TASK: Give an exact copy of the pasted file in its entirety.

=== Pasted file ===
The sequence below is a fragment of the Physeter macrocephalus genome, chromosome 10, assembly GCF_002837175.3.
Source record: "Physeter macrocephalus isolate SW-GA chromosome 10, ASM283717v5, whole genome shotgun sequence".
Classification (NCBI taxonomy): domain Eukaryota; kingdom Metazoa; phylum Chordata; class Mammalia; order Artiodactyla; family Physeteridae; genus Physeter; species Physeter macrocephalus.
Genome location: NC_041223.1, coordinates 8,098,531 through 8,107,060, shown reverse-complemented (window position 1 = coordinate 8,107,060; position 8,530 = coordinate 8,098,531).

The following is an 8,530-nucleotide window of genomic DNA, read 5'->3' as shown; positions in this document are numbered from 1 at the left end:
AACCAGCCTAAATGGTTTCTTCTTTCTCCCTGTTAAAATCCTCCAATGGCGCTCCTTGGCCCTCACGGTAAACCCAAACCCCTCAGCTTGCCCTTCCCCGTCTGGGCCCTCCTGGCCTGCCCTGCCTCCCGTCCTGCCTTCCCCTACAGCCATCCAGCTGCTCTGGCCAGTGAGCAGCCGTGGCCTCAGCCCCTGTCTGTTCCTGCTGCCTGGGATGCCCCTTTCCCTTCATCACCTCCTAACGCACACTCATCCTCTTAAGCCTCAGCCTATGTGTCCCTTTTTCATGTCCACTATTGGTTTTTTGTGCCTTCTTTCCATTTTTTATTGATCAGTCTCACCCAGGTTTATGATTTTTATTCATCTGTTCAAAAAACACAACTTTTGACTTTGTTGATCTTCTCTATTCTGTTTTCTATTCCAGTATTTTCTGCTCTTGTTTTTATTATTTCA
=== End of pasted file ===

The sequence below is a fragment of the Physeter macrocephalus genome, chromosome 10, assembly GCF_002837175.3.
Source record: "Physeter macrocephalus isolate SW-GA chromosome 10, ASM283717v5, whole genome shotgun sequence".
Classification (NCBI taxonomy): domain Eukaryota; kingdom Metazoa; phylum Chordata; class Mammalia; order Artiodactyla; family Physeteridae; genus Physeter; species Physeter macrocephalus.
Genome location: NC_041223.1, coordinates 8,098,531 through 8,107,060, shown reverse-complemented (window position 1 = coordinate 8,107,060; position 8,530 = coordinate 8,098,531).

The following is an 8,530-nucleotide window of genomic DNA, read 5'->3' as shown; positions in this document are numbered from 1 at the left end:
AACCAGCCTAAATGGTTTCTTCTTTCTCCCTGTTAAAATCCTCCAATGGCGCTCCTTGGCCCTCACGGTAAACCCAAACCCCTCAGCTTGCCCTTCCCCGTCTGGGCCCTCCTGGCCTGCCCTGCCTCCCGTCCTGCCTTCCCCTACAGCCATCCAGCTGCTCTGGCCAGTGAGCAGCCGTGGCCTCAGCCCCTGTCTGTTCCTGCTGCCTGGGATGCCCCTTTCCCTTCATCACCTCCTAACGCACACTCATCCTCTTAAGCCTCAGCCTATGTGTCCCTTTTTCATGTCCACTATTGGTTTTTTGTGCCTTCTTTCCATTTTTTATTGATCAGTCTCACCCAGGTTTATGATTTTTATTCATCTGTTCAAAAAACACAACTTTTGACTTTGTTGATCTTCTCTATTCTGTTTTCTATTCCAGTATTTTCTGCTCTTGTTTTTATTATTTCA